Hardware, software, malware, ransomware...so many wares, ware to begin?
“Outdated systems tend to be more vulnerable to attack,” Paul Bischoff, Editor of Comparitech, notes in a FierceTech article.
Updates and reboots and releases, oh my!
System updates are often neglected by organizations where an IT team isn’t enforcing such processes on a regular basis. Hardware and software can quickly become obsolete right under the nose of your team, causing unexpected issues, slowdowns, crashes or even cyber-attacks.
Another layer of complication arises when hardware that goes without updates is not supported by manufacturers, referred to as ‘end of life equipment’. If a malfunction does happen it will be difficult to get support from the company, you purchased said hardware from due to likely agreements around required updates.
A general technology best practice is to purchase maintenance for your switches, firewalls and servers whether they are in-house or through a third-party. A good rule-of-thumb is to evaluate the age of your hardware every three to five years.
Firmware, "a software program or set of instructions programmed on a hardware device...provides the necessary instructions for how the device communicates with the other computer hardware,” according to TechTerms, can also cause issues when version releases are not installed.
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At the individual user level system reboots are also necessary. Consider implementing a company policy around required reboots that occur at least once a month. Weekly reboots are preferable, if your busines allows users to do so.
Just one, or all these vulnerabilities combined, can easily be used to gain access to a company’s system, exposing sensitive data. When in doubt, update and stick to a regular maintenance plan!
Physical security, bodyguard not included.
When it comes to technology, physical security isn’t typically top-of-mind for the average user.
The location of servers, in relation to disaster recovery measures especially, may ring a bell, but what about placement of workstations?
A hacker attempting to infiltrate a system will go to any length to access data, including onsite snooping. Consider where monitors are facing and if your screen is visible through windows and to the eyes of outdoor onlookers. While a privacy screen is not always necessary, it is a viable option for offices with many ground-level windows. Pay attention to the position of your team’s offices and consider slight adjustments to placement of computer screens.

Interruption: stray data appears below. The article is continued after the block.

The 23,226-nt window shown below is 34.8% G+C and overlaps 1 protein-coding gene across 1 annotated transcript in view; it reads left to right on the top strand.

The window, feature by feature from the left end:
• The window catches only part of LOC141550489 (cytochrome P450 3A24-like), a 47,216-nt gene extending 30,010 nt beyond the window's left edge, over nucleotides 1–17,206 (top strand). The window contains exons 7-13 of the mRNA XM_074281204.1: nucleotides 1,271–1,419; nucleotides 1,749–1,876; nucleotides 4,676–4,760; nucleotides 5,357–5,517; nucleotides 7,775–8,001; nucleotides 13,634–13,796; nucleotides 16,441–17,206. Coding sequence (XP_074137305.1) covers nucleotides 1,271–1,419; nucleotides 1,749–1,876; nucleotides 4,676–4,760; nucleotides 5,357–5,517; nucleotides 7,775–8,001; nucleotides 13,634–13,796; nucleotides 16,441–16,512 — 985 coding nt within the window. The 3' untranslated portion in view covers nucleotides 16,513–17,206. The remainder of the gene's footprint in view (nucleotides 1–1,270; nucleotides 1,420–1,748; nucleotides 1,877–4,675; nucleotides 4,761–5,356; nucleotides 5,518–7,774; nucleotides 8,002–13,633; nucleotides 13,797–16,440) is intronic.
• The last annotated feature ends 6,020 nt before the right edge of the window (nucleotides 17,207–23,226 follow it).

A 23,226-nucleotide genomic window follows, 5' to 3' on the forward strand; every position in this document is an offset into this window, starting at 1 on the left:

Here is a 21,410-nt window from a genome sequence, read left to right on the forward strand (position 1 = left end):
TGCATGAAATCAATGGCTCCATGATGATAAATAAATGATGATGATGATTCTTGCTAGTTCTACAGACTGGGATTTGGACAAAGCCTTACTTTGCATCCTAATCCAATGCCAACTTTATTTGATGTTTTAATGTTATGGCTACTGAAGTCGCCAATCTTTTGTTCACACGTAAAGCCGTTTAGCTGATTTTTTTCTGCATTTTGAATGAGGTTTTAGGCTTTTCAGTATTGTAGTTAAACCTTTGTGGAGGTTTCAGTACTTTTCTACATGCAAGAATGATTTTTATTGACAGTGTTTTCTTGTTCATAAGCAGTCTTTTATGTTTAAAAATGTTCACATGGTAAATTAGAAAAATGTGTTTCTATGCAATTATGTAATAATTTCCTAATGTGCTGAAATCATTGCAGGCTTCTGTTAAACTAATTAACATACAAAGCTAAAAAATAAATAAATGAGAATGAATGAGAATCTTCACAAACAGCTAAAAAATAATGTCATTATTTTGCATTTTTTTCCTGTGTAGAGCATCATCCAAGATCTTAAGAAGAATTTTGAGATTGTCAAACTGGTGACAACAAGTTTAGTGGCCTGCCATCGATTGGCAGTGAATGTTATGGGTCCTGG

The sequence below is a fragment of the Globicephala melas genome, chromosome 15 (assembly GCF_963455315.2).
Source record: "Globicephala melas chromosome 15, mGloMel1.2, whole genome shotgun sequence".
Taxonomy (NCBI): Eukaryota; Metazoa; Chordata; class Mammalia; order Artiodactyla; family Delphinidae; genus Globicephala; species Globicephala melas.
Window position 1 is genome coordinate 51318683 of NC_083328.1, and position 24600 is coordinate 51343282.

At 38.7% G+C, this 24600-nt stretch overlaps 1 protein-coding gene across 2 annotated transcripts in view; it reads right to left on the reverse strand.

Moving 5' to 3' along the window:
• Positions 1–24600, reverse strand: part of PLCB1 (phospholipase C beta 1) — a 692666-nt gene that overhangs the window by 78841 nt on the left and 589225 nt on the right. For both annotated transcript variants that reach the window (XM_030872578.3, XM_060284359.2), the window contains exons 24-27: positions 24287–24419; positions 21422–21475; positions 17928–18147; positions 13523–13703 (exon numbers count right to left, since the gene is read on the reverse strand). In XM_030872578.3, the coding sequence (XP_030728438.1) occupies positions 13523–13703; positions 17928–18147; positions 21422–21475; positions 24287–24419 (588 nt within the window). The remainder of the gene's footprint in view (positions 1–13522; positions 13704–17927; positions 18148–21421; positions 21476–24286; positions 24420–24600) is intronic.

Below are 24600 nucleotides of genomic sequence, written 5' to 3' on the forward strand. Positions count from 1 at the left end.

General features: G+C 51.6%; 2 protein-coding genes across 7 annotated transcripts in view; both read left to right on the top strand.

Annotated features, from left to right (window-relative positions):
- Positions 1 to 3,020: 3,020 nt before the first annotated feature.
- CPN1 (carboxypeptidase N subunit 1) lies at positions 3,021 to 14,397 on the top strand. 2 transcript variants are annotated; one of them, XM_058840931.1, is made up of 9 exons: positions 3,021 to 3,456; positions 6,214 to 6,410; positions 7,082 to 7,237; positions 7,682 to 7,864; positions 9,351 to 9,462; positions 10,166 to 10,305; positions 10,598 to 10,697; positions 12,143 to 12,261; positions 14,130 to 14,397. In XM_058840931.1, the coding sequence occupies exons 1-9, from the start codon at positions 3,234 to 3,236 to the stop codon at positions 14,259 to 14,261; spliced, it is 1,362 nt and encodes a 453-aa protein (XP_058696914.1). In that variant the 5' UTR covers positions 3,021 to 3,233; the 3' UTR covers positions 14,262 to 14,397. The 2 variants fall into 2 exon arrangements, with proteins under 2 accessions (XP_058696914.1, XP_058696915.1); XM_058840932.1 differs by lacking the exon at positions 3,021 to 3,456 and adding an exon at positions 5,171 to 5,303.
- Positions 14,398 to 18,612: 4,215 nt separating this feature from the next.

Twofold, user profiles can present a kink in the physical security armor if not properly configured. Regular timeouts, robust password configurations and frequent password changes are pertinent to enforce, preventing unwanted access to workstations. While the National Institute of Standards and Technology still recommends a minimum eight-character complex (mixed case, numbers, special characters) password length, longer (11-14 character) are strongly encouraged to significantly improve your security posture!
Users should be in the habit of locking their computers before leaving their desks, even for short window of time. Not only could sensitive information easily be viewed, but someone could also maliciously infiltrate the system under your credentials which makes you accountable for any damage done.
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Data hosting is a daunting task, especially in the healthcare realm. Assuring PHI is totally secure puts pressure on practices and groups to regularly reevaluate their hosting situation and options.
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Assure these boxes are checked and your data center is more than just a physical home for your data:
- 99.9% uptime guarantee
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- SOC II and PCI DSS certified
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- 24/7 monitoring
Whether it’s an internal IT team or a third-party constant watch is necessary.
- Disaster recovery
Servers should be geographically separate from your office in case of natural disaster.
- Daily backups and updates
Preventative maintenance is key to the lifeblood of your servers.
- Physical security
A guarded data center is a happy data center.